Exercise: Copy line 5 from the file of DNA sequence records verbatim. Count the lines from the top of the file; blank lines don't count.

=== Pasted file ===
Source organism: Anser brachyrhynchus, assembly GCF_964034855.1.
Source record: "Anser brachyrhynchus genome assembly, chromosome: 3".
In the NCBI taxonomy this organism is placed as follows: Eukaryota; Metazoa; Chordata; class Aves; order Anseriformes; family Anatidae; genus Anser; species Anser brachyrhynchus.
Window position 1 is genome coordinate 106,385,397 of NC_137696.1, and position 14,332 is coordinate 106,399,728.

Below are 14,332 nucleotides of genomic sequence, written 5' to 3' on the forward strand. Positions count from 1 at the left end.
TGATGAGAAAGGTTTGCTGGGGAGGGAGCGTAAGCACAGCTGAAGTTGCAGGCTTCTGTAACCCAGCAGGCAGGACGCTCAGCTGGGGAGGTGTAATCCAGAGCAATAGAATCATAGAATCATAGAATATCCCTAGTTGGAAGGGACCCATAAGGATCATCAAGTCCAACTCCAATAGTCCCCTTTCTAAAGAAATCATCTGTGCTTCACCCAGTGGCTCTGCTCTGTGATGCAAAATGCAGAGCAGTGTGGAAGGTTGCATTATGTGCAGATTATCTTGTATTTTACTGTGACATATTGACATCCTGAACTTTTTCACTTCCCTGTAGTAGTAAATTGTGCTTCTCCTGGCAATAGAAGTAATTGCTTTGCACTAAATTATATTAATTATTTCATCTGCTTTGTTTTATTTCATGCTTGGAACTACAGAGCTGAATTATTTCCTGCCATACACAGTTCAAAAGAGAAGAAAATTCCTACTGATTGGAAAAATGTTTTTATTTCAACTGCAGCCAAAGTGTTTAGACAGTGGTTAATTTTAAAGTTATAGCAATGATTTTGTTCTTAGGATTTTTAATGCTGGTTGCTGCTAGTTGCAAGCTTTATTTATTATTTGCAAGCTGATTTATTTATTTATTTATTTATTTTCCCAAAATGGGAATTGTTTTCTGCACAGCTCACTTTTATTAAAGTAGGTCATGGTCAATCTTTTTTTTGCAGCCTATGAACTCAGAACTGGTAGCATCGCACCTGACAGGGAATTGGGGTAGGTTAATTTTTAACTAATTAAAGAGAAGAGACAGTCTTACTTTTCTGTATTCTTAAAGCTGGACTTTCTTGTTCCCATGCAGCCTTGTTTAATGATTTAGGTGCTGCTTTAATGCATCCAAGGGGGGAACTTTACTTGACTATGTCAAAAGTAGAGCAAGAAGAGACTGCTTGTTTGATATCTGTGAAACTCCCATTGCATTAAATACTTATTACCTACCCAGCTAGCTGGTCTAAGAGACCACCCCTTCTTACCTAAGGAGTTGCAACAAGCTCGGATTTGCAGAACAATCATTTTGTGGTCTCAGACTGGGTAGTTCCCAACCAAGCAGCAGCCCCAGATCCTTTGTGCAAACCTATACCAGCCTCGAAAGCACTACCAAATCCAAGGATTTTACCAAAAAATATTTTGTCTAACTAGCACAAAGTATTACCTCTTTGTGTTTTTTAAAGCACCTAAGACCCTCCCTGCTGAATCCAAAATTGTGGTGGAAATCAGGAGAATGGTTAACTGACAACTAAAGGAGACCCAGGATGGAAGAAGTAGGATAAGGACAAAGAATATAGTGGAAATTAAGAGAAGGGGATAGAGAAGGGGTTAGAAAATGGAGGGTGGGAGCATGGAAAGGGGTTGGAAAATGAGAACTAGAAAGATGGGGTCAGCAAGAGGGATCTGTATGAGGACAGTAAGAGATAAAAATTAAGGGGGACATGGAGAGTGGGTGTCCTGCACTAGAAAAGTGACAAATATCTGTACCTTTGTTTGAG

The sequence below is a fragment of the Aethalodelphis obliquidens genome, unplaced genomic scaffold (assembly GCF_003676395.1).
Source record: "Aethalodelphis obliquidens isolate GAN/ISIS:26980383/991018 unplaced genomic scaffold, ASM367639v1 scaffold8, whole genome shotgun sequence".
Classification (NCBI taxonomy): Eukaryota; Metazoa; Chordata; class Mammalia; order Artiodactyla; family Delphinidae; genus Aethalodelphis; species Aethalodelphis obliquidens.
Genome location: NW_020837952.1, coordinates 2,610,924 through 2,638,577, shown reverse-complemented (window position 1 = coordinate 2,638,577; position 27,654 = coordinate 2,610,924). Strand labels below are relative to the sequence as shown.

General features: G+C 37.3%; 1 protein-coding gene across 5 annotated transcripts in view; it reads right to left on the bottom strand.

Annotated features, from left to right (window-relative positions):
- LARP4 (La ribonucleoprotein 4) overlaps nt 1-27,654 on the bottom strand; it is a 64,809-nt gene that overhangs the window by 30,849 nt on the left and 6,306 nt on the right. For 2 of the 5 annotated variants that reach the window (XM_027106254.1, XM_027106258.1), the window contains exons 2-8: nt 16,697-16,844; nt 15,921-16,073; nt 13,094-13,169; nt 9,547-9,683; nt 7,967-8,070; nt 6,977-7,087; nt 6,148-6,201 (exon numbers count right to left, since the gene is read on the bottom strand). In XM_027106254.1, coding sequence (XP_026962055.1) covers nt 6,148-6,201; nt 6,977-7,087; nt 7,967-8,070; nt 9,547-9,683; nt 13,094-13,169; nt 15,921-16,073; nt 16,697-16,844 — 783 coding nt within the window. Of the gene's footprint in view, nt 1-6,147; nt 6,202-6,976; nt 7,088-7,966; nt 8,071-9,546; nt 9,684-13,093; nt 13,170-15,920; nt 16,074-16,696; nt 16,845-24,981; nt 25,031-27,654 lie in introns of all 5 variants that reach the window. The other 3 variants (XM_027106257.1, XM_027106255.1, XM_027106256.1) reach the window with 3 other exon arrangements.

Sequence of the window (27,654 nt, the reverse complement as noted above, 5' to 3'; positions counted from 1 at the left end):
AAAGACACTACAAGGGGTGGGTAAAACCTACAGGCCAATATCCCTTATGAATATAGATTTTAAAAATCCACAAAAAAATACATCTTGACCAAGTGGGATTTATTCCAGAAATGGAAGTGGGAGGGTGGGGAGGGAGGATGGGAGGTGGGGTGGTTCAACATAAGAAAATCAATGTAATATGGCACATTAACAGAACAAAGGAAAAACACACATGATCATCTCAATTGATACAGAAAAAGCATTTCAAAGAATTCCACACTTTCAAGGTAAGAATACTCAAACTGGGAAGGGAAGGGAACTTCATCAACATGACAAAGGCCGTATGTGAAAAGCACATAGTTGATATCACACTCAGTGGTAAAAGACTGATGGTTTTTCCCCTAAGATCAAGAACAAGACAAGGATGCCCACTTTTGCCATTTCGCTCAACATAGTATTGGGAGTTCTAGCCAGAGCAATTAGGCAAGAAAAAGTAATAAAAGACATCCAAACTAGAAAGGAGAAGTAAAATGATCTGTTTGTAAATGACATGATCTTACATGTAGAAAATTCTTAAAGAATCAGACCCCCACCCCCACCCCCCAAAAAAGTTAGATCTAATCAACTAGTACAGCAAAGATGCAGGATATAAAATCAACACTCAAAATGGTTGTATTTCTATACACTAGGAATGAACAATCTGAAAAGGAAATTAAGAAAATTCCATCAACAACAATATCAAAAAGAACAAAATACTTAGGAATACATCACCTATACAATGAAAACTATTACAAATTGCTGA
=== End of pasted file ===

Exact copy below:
Below are 14,332 nucleotides of genomic sequence, written 5' to 3' on the forward strand. Positions count from 1 at the left end.